Starting April 20, juniors at Cleveland will be joining the rest of the state and most of the nation in taking the Smarter Balanced Assessment Consortium (SBAC) tests, beginning at least a monthlong testing odyssey.
Students are required to take both the literacy and math SBAC, and school officials have allotted a total of four and half hours for the literacy test, and four hours for the math test. If students need more time, they can have it, because the tests are untimed, officials say.
The tests, which both include a “performance task” and a computer adaptive test, replace the OAKS assessments, a requirement for graduation. If students do not pass the SBAC, then they can provide two work samples to replace each test score in order to meet graduation requirements.
Students have until April 1 to opt out of the tests, but according to Jan Watt, special projects coordinator, a decision to opt out means that it puts Cleveland in danger of not reaching 95 percent participation rate, a factor in how the state rates schools. Students who opt out of the test are recorded as non-participation. Below 95 percent participation means Cleveland would receive a “failure” on its state report card.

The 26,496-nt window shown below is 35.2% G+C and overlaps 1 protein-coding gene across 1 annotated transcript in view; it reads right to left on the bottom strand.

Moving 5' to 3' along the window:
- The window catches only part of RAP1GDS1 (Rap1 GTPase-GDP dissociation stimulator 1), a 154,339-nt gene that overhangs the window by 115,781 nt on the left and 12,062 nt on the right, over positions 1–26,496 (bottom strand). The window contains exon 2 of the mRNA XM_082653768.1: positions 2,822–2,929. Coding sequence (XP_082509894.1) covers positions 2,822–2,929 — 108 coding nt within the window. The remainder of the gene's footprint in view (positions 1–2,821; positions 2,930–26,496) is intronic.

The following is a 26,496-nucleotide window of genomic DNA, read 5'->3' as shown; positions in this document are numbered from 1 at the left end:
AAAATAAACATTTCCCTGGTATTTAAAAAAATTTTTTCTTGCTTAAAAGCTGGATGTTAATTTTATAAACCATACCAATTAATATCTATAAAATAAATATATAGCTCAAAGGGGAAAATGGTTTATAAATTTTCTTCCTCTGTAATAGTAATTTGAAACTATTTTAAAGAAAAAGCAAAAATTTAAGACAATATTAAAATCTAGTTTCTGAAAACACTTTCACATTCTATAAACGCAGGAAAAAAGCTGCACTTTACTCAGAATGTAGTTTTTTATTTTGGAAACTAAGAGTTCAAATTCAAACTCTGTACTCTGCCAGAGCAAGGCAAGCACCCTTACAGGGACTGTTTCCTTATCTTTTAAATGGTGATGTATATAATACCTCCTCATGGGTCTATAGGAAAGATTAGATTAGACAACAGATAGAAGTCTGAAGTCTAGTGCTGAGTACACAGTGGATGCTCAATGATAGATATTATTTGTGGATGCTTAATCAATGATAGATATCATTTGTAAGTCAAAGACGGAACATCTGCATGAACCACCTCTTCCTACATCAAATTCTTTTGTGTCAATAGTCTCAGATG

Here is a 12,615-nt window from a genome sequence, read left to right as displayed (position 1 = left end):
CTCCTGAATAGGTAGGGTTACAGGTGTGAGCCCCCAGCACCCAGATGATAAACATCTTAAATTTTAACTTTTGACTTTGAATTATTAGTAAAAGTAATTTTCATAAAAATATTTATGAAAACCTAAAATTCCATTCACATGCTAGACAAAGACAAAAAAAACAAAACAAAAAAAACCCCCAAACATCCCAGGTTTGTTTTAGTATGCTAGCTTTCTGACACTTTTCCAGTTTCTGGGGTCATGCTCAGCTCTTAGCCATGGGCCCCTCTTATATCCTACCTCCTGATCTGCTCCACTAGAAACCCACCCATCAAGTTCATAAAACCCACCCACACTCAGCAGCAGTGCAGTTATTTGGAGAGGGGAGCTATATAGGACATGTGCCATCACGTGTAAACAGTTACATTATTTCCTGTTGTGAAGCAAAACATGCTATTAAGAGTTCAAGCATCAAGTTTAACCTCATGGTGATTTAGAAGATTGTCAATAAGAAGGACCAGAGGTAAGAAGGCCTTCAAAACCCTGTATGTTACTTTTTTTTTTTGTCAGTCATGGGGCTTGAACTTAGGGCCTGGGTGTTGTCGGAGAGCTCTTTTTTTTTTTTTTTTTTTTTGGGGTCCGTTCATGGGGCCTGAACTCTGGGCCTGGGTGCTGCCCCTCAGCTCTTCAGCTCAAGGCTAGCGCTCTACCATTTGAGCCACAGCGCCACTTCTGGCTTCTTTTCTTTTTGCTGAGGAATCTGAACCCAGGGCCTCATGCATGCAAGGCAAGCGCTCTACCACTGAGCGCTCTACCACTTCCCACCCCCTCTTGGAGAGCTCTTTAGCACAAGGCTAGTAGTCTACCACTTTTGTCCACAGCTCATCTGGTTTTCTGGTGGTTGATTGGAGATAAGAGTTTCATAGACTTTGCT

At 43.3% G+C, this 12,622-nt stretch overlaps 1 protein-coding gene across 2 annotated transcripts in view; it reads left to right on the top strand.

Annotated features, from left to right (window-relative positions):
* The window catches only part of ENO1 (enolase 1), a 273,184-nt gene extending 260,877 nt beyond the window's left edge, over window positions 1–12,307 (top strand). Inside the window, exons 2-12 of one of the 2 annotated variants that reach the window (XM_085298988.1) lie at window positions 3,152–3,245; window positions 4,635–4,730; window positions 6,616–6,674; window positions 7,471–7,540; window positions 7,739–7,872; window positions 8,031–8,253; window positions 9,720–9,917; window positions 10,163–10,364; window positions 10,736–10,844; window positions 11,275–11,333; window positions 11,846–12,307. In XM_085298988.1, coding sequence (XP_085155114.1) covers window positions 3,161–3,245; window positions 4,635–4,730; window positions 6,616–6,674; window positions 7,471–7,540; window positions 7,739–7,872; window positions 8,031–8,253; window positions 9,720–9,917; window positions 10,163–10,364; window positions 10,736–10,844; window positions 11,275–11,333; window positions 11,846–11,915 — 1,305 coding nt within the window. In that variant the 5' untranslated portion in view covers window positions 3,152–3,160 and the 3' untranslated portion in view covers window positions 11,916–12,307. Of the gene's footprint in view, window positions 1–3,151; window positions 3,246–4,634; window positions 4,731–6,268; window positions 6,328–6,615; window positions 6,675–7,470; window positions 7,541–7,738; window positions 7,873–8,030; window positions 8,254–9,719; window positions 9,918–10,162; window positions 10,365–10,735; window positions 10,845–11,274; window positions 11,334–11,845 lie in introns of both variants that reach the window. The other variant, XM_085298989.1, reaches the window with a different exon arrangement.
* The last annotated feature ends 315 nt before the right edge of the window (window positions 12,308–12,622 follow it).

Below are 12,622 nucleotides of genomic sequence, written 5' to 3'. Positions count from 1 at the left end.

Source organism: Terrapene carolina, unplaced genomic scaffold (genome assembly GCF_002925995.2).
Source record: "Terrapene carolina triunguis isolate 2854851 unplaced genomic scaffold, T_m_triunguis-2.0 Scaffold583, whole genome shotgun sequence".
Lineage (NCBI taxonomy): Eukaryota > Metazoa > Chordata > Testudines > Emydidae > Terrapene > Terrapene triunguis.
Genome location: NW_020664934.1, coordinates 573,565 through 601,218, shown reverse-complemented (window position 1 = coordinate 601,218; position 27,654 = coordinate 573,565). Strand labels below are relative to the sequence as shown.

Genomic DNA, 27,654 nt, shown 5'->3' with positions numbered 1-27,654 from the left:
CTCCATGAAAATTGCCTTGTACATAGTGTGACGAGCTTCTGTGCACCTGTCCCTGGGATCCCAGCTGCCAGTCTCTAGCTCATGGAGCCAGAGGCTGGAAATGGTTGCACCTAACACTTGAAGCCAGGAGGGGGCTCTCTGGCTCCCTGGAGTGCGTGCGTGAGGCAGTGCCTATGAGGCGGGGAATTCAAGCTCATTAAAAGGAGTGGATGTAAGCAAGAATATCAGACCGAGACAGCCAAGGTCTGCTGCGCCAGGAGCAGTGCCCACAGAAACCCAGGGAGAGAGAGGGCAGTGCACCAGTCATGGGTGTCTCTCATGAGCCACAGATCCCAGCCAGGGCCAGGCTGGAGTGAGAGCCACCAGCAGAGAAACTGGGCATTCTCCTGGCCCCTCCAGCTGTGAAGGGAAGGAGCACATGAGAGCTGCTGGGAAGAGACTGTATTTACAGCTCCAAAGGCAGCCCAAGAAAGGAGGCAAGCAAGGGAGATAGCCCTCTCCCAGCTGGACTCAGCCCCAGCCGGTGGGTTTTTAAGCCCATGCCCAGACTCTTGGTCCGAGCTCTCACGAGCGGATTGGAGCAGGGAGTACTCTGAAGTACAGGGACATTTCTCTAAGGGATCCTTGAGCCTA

The literacy test begins April 20 with a planned 30-minute classroom activity in English classes. Then, starting on April 22-25, about 100 students a day will be pulled from classrooms to computer labs to take the tests. The math testing week starts on May 4, for the classroom activity, and then actual testing runs from May 5-8. Makeup time begins May 13.
Test coordinator Kelly Cook will compile a different schedule for juniors who are IB testing. They will take the SBAC after IB testing, starting May 26. Band and choir students may have scheduling conflicts depending on state competitions, and will have a different schedule as well.
The district also provides juniors the chance to take the ACT test in the spring. Juniors will take that test on April 28. To sample the SBAC for yourself, check out http://tinyurl.com/CHSPractice.